When all you can do is tweet for your friend's return

My friend, reporter Dorothy Parvaz, is one of the best journalists and one of the finest people I know ... and she went missing in Syria.

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Dorothy Parvaz, missing in Syria.

My friend, reporter Dorothy Parvaz, is one of the best journalists and one of the finest people I know ... and she went missing in Syria.

This article appeared on DigitalLife on Today on Tuesday (May 3), a day before Syria confirmed that it is holding former Seattle journalist Dorothy Parvaz. Reprinted with permission from MSNBC.

My friend Dorothy Parvaz has been missing for five days and ... I don't know what to do.

Dorothy is a journalist — no, not just a journalist, a great journalist — who I had the privilege of working with for years. She went to Syria to cover the turmoil there. And that’s where she vanished last Friday.

Those who know the situation best say the best hope for bringing Dorothy home alive is to bring as much attention to bear on her situation as possible so that her captors (likely the Syrian government) will know the world is paying attention. But how do you do get the world to pay attention when the world seems singularly focused on the death of Osama bin Laden?

In moments like these, many people pray. And I can understand that desire now better than I have ever before. When things go sideways, praying means doing something when doing nothing is too painful to consider.

But I'm not a believer in, well, much of anything. And prayer has never felt quite right to me. And yet, oh the irony ... here I am, in a moment of need, with a request for the universe. I want Dorothy back in her family’s arms, safe and sound. Please. Please. Please.

And so today I sent my request to the universe the only way I know how. Today I tweeted my request. And you know what ... the Twitterverse answered.

My good friend and reporter Dorothy Parvaz is missing in Syria. Please spread the word and help us demand her return: http://bit.ly/jfHCww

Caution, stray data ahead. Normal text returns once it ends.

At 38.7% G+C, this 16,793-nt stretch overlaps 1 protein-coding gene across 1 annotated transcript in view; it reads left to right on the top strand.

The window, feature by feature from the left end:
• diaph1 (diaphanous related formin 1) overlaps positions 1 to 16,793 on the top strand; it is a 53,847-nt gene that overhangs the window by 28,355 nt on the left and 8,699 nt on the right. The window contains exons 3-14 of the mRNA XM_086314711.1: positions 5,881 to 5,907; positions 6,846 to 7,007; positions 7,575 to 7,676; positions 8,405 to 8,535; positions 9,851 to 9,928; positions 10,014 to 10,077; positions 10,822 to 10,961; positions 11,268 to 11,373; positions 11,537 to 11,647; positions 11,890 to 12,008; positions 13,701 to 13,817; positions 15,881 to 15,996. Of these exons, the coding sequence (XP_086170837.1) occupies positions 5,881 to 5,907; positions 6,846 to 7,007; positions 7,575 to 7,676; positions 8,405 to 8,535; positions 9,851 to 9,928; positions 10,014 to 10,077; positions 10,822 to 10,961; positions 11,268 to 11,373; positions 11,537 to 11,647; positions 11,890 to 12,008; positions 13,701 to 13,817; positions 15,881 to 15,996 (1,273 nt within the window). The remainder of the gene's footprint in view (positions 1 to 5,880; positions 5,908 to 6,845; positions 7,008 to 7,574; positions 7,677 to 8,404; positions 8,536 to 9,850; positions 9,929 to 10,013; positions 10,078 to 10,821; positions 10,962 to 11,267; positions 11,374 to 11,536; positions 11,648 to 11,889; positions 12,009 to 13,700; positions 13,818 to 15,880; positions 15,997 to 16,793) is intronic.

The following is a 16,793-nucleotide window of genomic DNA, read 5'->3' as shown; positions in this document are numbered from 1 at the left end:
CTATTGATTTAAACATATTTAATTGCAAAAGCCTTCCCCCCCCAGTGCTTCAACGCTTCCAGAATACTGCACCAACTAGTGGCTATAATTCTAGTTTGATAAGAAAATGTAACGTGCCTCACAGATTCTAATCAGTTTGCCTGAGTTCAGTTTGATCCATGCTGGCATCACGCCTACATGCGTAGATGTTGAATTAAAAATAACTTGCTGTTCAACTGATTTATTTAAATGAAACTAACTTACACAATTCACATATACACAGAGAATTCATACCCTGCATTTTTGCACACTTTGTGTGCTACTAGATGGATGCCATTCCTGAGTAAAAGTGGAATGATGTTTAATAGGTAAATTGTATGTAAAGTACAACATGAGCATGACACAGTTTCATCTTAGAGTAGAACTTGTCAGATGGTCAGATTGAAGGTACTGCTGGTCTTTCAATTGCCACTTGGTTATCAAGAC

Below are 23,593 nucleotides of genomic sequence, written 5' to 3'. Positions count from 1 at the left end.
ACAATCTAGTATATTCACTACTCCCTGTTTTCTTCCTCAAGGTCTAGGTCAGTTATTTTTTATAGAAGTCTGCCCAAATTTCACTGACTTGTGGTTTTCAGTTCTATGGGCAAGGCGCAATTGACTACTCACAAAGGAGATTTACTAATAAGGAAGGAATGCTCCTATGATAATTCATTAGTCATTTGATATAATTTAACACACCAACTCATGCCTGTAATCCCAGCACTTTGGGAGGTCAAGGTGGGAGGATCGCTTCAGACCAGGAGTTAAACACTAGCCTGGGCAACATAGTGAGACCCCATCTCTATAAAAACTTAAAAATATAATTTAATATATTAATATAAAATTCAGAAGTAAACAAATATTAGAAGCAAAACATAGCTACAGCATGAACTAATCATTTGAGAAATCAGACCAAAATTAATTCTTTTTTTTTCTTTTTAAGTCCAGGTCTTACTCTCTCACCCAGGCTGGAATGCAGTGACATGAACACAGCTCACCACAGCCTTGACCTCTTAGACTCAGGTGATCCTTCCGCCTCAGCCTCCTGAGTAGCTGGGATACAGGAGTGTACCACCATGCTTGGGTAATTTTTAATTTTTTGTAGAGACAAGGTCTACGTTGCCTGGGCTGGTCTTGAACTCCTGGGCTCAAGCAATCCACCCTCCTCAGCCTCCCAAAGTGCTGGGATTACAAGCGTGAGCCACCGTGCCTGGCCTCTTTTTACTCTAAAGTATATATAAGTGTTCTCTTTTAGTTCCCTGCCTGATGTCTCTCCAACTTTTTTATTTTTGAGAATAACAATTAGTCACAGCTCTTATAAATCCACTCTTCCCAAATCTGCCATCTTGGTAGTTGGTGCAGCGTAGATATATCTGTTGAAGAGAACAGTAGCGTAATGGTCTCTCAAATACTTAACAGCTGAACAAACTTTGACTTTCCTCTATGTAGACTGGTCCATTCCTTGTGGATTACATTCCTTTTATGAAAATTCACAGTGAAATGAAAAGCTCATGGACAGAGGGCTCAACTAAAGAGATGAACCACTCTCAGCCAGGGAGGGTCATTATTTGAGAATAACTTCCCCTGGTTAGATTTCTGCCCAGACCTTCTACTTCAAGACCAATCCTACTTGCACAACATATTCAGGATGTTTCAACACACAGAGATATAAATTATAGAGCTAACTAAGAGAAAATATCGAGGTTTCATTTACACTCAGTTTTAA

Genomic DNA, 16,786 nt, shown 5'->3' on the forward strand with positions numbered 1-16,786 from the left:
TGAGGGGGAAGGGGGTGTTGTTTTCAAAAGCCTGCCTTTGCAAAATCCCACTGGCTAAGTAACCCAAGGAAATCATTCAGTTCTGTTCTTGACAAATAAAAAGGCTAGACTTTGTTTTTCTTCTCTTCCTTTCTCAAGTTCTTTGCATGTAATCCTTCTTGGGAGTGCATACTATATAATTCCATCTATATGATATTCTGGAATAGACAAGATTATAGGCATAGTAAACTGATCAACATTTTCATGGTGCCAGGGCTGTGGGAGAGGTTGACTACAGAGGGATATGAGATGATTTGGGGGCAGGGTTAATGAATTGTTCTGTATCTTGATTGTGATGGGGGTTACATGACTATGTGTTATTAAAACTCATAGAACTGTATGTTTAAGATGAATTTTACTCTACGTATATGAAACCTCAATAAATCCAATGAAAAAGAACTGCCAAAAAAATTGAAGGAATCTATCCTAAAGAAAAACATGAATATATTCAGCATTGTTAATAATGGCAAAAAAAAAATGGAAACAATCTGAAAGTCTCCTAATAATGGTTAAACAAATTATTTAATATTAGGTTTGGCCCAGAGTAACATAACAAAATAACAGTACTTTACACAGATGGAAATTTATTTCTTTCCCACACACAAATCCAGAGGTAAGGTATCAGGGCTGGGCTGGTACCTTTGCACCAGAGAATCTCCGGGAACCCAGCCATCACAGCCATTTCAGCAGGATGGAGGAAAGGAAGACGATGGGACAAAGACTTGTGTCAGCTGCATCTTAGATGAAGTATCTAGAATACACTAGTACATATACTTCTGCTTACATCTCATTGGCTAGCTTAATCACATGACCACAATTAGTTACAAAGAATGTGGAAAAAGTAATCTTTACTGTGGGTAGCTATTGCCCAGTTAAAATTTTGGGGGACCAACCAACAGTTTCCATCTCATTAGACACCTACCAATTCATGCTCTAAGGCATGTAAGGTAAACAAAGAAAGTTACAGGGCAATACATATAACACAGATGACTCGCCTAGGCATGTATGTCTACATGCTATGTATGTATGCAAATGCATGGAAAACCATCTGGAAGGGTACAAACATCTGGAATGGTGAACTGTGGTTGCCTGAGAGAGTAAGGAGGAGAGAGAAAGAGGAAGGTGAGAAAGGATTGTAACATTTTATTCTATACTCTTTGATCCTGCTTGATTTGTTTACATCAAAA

The response to that tweet was almost instantaneous ... and overwhelming — wonderfully, surprisingly overwhelming. People — all kinds of people, some I knew, many many I didn't — heard my request and carried it forth farther than I ever could have.

They retweeted and retweeted and retweeted all day long. These people, these wonderful people! Some tweeted because they knew Dorothy. So very many tweeted simply because they heard a cry for help and decided to answer. As a tech reporter, I have long known that this is the wonderful power of social media ... but today I know and understand this power like never before.

And today it's been these online places and digital networks that have been the lifeline for many of us who are waiting ... waiting ... waiting for news about Dorothy.

On Twitter, someone created the hashtag #FreeDorothy so that together we can raise our voices ... so that collectively we’re loud enough that someone with some power somewhere might hear our plea for her safety.

Meanwhile, seemingly from out of nowhere, a Free Dorothy Parvaz page has sprung up on Facebook. It started with 100 likes this morning and has now well passed 3,500. And it’s there that those of us who know Dorothy as well as those who don’t, but care nonetheless, have been able to exchange the scraps of information that we have and share the few actions we might take. 

It’s here on Facebook (that place I often loathe but can not help but love today) that people have been able to send their love and support to Dorothy’s family — her father, her sisters, her brother, her mother, her fiancé. I know how much she adores them all. And I can only imagine how worried they must be.

Others have used personal blogs to spread the word about Dorothy and to remind the world just what a kick-ass person she is. She touched many in her various jobs, in Seattle at The Times and The Post-Intelligencer, at both Harvard and Cambridge University, and at Al Jazeera English, where she currently writes. 

As Curt Milton, who Dorothy and I worked with for years at the P-I, says in his blog: “She’s one of the strongest people I know.” I’d also add, she’s the smartest person I know. And one of the most thoughtful.

But still, Dorothy is missing. And I don’t know what to do.

Or maybe I do.

Tweet. Like. Share. Pray.

Do something. Do anything. Even if it feels like there’s nothing that can be done.

Let the Syrian government know, let God know, let the whole freakin’ World Wide Web know that Dorothy Parvaz is missing ... and we love her and we want her back.

If you read this and you want to help free Dorothy, please:

  • Contact the Syrian Embassy in Washington D.C. at 202-232-6316 ext. 139 or by email at as1@syrembassy.net.
  • Like and share the Free Dorothy Parvaz page here.
  • Use the #FreeDorothy hashtag on Twitter and tweet about Dorothy so the world doesn't forget.

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